A risky mission...STS-125 was the long-awaited final repair mission to the Hubble Space Telescope. Flown by space shuttle Atlantis, STS-125 was launched as an extremely risky mission: not only would the crew not have safe haven on the International Space Station in the case of an emergency with the shuttle's critical systems or thermal protection system, the higher orbit of Hubble ran the risk of damage by space debris.
To rescue the crew in case of an emergency, space shuttle Endeavour sat nearby at launch pad 39B, ready to launch in a matter of days if a problem were to come up.
This mission was also historic in that it's the last mission flown by a space shuttle that doesn't involve space station construction; it's also one of the last flights of Atlantis before the space shuttle program is finished.
This mission was also documented by IMAX with their IMAX-3D system, for an upcoming IMAX release in 2010.
Wind & TemperatureThis launch recording was specially challenging; there were some rather strong winds, which always is disappointing for recording a launch. Since the sound has quite a distance to travel -- a little over three miles -- there's a lot of room for the soundwaves, however strong, to be re-routed due to wind.
Interested in learning more about how sound travels? Here's a very easy explanation.
Also, the launch was scheduled at mid-day, at the highest temperature point of the 24-hour period. This means the sound would travel slightly slower, and possibly have less impact.
One plus was the planned trajectory: Atlantis would roll into a heads-down position and fly directly east from launch pad 39A; previous missions to the ISS launched in a north-northeast direction. This put a majority of the shockwave directly towards the complex 39 press site.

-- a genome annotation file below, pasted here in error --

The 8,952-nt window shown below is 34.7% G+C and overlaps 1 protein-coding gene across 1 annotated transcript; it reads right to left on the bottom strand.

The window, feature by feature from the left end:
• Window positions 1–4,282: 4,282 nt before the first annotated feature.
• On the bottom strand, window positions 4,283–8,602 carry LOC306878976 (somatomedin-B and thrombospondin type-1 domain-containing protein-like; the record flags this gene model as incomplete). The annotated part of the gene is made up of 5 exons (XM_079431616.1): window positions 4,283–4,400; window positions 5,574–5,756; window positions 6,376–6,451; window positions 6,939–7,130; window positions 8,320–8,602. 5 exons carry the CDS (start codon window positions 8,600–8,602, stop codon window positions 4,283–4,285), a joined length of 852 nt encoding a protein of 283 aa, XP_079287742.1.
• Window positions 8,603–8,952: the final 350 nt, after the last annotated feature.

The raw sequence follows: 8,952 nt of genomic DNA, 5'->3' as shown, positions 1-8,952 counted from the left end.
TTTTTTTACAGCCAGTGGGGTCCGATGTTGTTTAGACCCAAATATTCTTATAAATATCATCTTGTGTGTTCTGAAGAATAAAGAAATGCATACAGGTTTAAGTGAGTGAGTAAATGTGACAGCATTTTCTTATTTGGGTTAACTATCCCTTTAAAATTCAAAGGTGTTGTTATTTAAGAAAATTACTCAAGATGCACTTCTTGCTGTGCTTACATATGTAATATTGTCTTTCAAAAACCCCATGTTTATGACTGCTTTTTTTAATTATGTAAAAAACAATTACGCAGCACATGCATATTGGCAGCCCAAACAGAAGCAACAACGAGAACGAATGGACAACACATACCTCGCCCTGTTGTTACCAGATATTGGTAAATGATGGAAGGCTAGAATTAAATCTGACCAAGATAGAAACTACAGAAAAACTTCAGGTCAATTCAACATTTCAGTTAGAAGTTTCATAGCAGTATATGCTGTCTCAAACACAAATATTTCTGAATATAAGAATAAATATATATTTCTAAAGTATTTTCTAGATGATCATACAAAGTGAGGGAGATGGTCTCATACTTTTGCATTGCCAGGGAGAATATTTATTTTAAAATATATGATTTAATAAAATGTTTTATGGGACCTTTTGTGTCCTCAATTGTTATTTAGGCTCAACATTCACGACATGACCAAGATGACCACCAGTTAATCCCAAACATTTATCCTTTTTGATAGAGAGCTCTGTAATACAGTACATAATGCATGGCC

The Right Gear...For this launch, our friends at Earthworks Precision Audio lent a pair of their flagship microphones -- the QTC50. These omnidirectional microphones have a linear-flat response of 9hz to 50kHz, an extremely high-definition range of sound. They're also extremely sensitive while retaining very high SPL handling capabilities.
Following the microphones in the signal chain, I called to action my favorite portable preamplifier, the Grace Design V2. This is my favorite preamp for a variety of reasons; it's operable on a simple 6 volt battery, is super clean, very quiet, and very lightweight. In fact, the whole rig -- battery, preamp, cables, and recorder -- fits into a standard camera bag!
For this recording, I used an evaluation unit of the M-Audio Microtrack II, operating at 24-bit, 96kHz.
The microphones were split 3 feet, pointed due east to capture the shockwave from the liftoff. With omnidirectional microphones, setting them up 3-5 feet apart will help give a large, spatially-balanced stereo image to your recording.
It's showtime...Atlantis launched on time at 2:01 PM EDT on May 11, 2009.
Upon liftoff, the sound was just as I expected: slightly more delayed than usual, due to the temperature (a timestamp shows the sound reached us about 17 seconds after liftoff), and, very surprisingly, quite powerful. The due-east trajectory definitely helped, and many commented at the press site that it was one of the more powerful launches they've felt during the day.
I highly recommend listening to this recording on a system with very good bass response; you'll hear just how powerful the rumble of the solid rocker boosters was this time around!
If you listen closely, you'll also notice that the angle of launch caused a lot of vibrations to bounce off the large Vehicle Assembly Building, giving a sense of first and second reflections by the time it reached us.
Atlantis returned safely to Earth on May 24th after several landing delays due to weather. All elements of the Hubble repair mission were deemed successful.
I continue to get wonderful feedback from readers who love hearing these recordings. Look for new recordings following the upcoming final launches of the space shuttle program, so we can re-live history together, in high-definition audio!